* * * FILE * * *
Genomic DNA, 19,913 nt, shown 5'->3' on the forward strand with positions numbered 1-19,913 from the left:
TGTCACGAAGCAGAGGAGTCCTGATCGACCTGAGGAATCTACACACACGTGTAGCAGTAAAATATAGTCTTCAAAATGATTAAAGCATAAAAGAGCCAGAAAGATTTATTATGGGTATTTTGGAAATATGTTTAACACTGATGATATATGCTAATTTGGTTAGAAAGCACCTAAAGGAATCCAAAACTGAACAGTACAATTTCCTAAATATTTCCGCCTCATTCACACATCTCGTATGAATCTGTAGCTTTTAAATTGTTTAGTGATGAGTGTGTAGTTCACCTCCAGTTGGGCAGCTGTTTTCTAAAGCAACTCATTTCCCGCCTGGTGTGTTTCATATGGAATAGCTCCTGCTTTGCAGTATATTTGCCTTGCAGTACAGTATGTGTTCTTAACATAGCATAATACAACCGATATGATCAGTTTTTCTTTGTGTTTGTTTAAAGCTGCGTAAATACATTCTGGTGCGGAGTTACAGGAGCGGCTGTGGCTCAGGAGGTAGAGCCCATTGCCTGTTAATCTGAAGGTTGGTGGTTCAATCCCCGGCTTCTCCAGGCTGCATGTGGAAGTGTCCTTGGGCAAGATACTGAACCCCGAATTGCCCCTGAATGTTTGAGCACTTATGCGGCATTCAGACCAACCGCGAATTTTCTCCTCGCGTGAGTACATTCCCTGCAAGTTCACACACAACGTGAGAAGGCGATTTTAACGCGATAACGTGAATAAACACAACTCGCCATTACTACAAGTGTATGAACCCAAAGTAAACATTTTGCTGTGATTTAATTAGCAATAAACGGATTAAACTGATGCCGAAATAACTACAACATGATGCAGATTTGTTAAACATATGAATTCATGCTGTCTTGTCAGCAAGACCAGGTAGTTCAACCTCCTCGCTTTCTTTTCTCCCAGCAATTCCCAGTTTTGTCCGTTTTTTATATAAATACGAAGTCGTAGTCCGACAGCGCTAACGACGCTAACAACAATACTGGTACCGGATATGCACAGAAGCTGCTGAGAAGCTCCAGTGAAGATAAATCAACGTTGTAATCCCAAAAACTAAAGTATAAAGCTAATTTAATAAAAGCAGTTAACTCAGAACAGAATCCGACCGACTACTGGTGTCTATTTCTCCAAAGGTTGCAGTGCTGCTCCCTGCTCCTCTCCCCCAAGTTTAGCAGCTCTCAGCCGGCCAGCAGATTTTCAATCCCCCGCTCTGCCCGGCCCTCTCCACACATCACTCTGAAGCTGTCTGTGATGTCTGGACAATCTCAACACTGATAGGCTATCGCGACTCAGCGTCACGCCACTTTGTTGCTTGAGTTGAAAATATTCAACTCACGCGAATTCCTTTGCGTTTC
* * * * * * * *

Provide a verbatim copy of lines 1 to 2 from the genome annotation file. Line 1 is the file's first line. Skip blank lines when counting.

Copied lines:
Genomic DNA, 19,913 nt, shown 5'->3' on the forward strand with positions numbered 1-19,913 from the left:
TGTCACGAAGCAGAGGAGTCCTGATCGACCTGAGGAATCTACACACACGTGTAGCAGTAAAATATAGTCTTCAAAATGATTAAAGCATAAAAGAGCCAGAAAGATTTATTATGGGTATTTTGGAAATATGTTTAACACTGATGATATATGCTAATTTGGTTAGAAAGCACCTAAAGGAATCCAAAACTGAACAGTACAATTTCCTAAATATTTCCGCCTCATTCACACATCTCGTATGAATCTGTAGCTTTTAAATTGTTTAGTGATGAGTGTGTAGTTCACCTCCAGTTGGGCAGCTGTTTTCTAAAGCAACTCATTTCCCGCCTGGTGTGTTTCATATGGAATAGCTCCTGCTTTGCAGTATATTTGCCTTGCAGTACAGTATGTGTTCTTAACATAGCATAATACAACCGATATGATCAGTTTTTCTTTGTGTTTGTTTAAAGCTGCGTAAATACATTCTGGTGCGGAGTTACAGGAGCGGCTGTGGCTCAGGAGGTAGAGCCCATTGCCTGTTAATCTGAAGGTTGGTGGTTCAATCCCCGGCTTCTCCAGGCTGCATGTGGAAGTGTCCTTGGGCAAGATACTGAACCCCGAATTGCCCCTGAATGTTTGAGCACTTATGCGGCATTCAGACCAACCGCGAATTTTCTCCTCGCGTGAGTACATTCCCTGCAAGTTCACACACAACGTGAGAAGGCGATTTTAACGCGATAACGTGAATAAACACAACTCGCCATTACTACAAGTGTATGAACCCAAAGTAAACATTTTGCTGTGATTTAATTAGCAATAAACGGATTAAACTGATGCCGAAATAACTACAACATGATGCAGATTTGTTAAACATATGAATTCATGCTGTCTTGTCAGCAAGACCAGGTAGTTCAACCTCCTCGCTTTCTTTTCTCCCAGCAATTCCCAGTTTTGTCCGTTTTTTATATAAATACGAAGTCGTAGTCCGACAGCGCTAACGACGCTAACAACAATACTGGTACCGGATATGCACAGAAGCTGCTGAGAAGCTCCAGTGAAGATAAATCAACGTTGTAATCCCAAAAACTAAAGTATAAAGCTAATTTAATAAAAGCAGTTAACTCAGAACAGAATCCGACCGACTACTGGTGTCTATTTCTCCAAAGGTTGCAGTGCTGCTCCCTGCTCCTCTCCCCCAAGTTTAGCAGCTCTCAGCCGGCCAGCAGATTTTCAATCCCCCGCTCTGCCCGGCCCTCTCCACACATCACTCTGAAGCTGTCTGTGATGTCTGGACAATCTCAACACTGATAGGCTATCGCGACTCAGCGTCACGCCACTTTGTTGCTTGAGTTGAAAATATTCAACTCACGCGAATTCCTTTGCGTTTC